The organization also said that it is preparing its own campaign against discrimination.

Manchester United is also trying to take strides in fighting discrimination in the sport. While the team’s account is not participating in the boycott, it has retweeted the accounts of its players who are.

The team also posted this video where male and female players outlined instances of discrimination. They are using the phrase #AllRedAllEqual to spread awareness.

“Football is going through a time where we’re still seeing discrimination throughout our game,” the players in the video say. “There’s just no place for that. It’s ignorant.”

David Beckham also posted his support for the boycott. The former soccer superstar shared the “Enough” photo on his Instagram and posted it to his story as well.

See what others are saying: (ESPN) (BBC Sport) (TIME)

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Teen Burned Alive After Accusing Principal of Sexual Harassment

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  • An 18-year-old-girl in Bangladesh accused her principal of sexual harassment.
  • An Officer filmed her accusation without her consent and leaked the video online.
  • After refusing to take back her allegations, supporter’s of the principal murdered her by setting her on fire on campus.
  • Organizations are demanding justice, and for sexual assault laws in the country to change.

Nusrat’s Murder

Several organizations are demanding justice after an 18-year-old victim of sexual harassment was burned alive.

Nusrat Jahan Rafi studied at an Islamic school, called a madrasa, in Feni, Bangladesh. She met with the principal of the madrasa, Siraj Ud Duala, on March 27. Nusrat claimed that he repeatedly touched her inappropriately until she finally was able to leave the room. She reported the incident to police that same day.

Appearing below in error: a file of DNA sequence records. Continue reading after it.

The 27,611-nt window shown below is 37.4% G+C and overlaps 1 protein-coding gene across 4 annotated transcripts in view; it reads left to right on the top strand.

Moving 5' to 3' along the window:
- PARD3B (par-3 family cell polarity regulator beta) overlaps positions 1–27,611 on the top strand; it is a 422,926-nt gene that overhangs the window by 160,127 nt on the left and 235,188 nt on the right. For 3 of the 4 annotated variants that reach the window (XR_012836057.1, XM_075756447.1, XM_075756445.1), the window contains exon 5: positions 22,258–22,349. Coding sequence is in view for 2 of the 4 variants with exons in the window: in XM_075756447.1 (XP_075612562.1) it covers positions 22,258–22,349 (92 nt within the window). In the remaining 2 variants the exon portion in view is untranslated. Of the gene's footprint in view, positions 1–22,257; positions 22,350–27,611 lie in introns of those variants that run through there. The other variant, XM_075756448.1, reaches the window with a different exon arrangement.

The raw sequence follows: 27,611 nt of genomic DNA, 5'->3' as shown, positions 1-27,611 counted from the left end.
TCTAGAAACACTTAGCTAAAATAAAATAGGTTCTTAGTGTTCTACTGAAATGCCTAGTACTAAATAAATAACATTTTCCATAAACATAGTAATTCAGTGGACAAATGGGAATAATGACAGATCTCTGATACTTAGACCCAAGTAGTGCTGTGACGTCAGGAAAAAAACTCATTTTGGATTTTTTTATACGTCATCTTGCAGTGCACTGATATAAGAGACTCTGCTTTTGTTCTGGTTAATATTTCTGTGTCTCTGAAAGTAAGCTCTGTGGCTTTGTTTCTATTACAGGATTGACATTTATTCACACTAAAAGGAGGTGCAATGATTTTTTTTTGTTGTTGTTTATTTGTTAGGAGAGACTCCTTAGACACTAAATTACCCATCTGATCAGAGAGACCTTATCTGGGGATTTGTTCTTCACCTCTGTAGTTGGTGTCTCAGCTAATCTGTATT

The officer she reported the harassment to had recorded a video of her allegations without her consent and posted it online. In the recording, she is crying and tells Officer Moazzem Hossain that this is not the first time Siraj had made unwanted and inappropriate advances on her. According to translations by the Dhaka Tribune, Moazzem tells her these accusations are “nothing major.”

On April 6, Siraj’s supporters attacked Nusrat, and were allegedly encouraged to do so by Siraj. Four unidentified individuals took her to the roof of one of the madrasa’s administrative buildings and set her on fire after she refused to take back her allegations.

About 80 percent of her body was covered in severe burns. After spending four days in Dhaka Medical College Hospital, Nusrat died. According to the BBC, police have arrested 15 people, including Siraj, people potentially related to her murder, and people involved in protests on-campus in support of Siraj. Officer Moazzem has been transferred. There are also reports that he is being sued under the Digital Security Act for posting a video of Nusrat without her consent.

The Fight for Justice

Several organizations are fighting for justice. The Human Rights Campaign has called for a full investigation to be made into Nusrat’s murder. In a statement, they said this crime should “spur the authorities to take concerted action to combat sexual violence in the country.”

Transparency International Bangladesh also released a statement, asking that Officer Moazzem specifically be investigated by the Department of Justice for not doing enough about the case.

“We are scared of the allegation raised over inaction of the respective police officer and his connivance in the incident centering the brutal killing,” the statement read.

Thousands of people attended Nusrat’s funeral, and protests are being held all over the country demanding justice, and for laws regarding sexual assault in the country to change.

The Prime Minister of Bangladesh, Sheikh Hasina, has responded to Nusrat’s murder.